But no-one materialises, so you’ll do, although you know you’re only the second choice. But still: ‘Let’s get to the love scene, my friend‘…
Musically, ‘Century’s End’ is yet another brilliant Fagen concoction, initially based around a typical minor vamp and groovy half-time shuffle groove shepherded by Yellowjackets’ ‘Jim’ Haslip on bass and drummer Leroy Clouden (submerged in one or two different bits of rhythm programming).
Michael Brecker and Lew Soloff lead the horn section, and the raft of uncredited backing vocalists sounds like it might include Patti Austin. Gary Katz co-produced the song at Chelsea Sound.
Fagen’s vocals have rarely been better – check out his phrasing in the chorus. The 12” and CD also came with ‘Shanghai Confidential’, a neat little fuzak instrumental starring Marcus Miller on bass and Steve Khan on guitar.
The movie, starring Michael J Fox, stiffed. The casting didn’t help. But ‘Century’s End’ seems to be a bit of a guilty secret in Fagen’s discography, ripe for rediscovery…
Even the most ’80s-phobic pop fan would have to concede that it was a great decade for singles.
The first 7″ I asked for was either Nick Lowe’s ‘I Love The Sound Of Breaking Glass’, Elvis Costello’s ‘Less Than Zero’ or 10CC’s ‘Dreadlock Holiday’, all from the late ’70s, but the first single I distinctly remember buying was Scritti Politti’s ‘The Word Girl’.
But many others have stayed in the head and heart. Here are a bunch of them in no particular order (apart from the #1), but I’m barely scratching the surface.
The rules: one artist per slot, and a simple ‘quality’ criterion applies: when any of these songs comes on the radio or onto a playlist, they demand to be listened to. They stand alone, retaining a magic ‘buzz’, wow-factor, presence, mood (and, pop pickers, there’s nothing from 1986…). Nothing grates, and nothing – or at least not much – could be improved upon…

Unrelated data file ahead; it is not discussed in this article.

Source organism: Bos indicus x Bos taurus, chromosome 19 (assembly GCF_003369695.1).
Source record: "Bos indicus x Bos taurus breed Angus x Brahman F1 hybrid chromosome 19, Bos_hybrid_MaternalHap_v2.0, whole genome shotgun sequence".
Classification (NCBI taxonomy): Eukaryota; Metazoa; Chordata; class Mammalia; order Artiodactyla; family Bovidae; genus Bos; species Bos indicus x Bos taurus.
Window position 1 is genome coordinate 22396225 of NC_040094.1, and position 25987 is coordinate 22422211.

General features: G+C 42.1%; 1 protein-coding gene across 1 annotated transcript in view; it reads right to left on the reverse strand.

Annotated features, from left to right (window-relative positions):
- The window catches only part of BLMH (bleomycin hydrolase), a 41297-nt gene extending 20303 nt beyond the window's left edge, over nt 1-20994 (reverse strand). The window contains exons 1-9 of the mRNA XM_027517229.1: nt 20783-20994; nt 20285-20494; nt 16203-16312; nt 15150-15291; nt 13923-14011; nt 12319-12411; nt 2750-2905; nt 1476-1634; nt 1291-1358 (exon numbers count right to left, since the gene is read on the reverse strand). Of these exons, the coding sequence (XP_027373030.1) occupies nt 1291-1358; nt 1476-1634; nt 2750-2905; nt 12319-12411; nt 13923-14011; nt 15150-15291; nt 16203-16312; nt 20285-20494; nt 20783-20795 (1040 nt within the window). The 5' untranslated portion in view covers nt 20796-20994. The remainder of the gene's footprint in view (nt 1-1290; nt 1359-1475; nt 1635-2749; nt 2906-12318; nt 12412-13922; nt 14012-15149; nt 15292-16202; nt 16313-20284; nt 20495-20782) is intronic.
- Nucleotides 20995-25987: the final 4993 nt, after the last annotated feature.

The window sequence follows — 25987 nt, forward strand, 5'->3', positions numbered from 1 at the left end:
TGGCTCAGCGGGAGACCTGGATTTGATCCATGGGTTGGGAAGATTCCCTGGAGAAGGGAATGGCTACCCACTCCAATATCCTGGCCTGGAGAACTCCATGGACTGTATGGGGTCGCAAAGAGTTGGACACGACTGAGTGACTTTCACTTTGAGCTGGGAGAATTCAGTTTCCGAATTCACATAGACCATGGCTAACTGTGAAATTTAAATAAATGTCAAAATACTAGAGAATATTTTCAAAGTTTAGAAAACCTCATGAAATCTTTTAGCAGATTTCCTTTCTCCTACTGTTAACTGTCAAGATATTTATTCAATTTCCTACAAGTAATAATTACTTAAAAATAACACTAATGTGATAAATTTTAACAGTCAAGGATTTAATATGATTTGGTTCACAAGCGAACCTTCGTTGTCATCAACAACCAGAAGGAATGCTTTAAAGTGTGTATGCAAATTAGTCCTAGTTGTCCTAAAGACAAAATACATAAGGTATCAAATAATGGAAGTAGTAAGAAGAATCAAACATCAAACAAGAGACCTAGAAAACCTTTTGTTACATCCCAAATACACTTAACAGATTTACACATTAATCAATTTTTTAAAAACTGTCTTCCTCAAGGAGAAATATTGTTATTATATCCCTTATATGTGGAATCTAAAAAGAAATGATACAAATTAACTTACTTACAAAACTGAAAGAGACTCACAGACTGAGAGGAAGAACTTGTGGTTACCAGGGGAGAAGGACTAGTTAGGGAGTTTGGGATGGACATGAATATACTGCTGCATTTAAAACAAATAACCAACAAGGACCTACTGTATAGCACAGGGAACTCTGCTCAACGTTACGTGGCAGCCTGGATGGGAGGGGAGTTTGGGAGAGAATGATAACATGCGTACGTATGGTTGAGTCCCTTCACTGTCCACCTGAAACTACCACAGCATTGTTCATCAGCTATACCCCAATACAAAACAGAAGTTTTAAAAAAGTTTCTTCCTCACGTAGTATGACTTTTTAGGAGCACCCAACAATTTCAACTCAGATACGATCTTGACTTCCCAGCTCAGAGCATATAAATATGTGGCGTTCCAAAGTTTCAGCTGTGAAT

85. Joan Jett & The Blackhearts: ‘I Love Rock’n’Roll’
84: UB40: ‘Food For Thought’ (1980)
83. Special AKA: ‘Free Nelson Mandela’ (1984)
82. Kid Creole And The Coconuts: ‘Annie I’m Not Your Daddy’ (1982)
81: The Clash: ‘Rock The Casbah’ (1982)
80. The Commodores: Night Shift (1985)
79. Janet Jackson: What Have You Done For Me Lately? (1986)
78. Lionel Richie: All Night Long (1983)
77. Cliff Richard: Carrie (1980)
76. James Brown: Living In America (1985)
75. Tom Tom Club: Wordy Rappinghood (1981)
74. Rolling Stones: ‘Undercover Of The Night’ (1983)
73. David Bowie: ‘Ashes To Ashes’ (1980)
72. Dire Straits: ‘Private Investigations’ (1982)
71. Afrika Bambaataa & The SoulSonic Force: ‘Planet Rock’ (1982)
70. Belinda Carlisle: ‘I Get Weak’ (1988)
Rick Astley’s ‘Never Gonna Give You Up’ kept it off the US number one spot in early ’88. Almost-perfect pop/rock from the pen of Dianne Warren.
69. The Jam: ‘Town Called Malice’ (1982)
68. Michael Jackson: ‘Billie Jean’ (1982)
Always the loudest song on any playlist.
67. Robert Wyatt: ‘Shipbuilding’ (1982)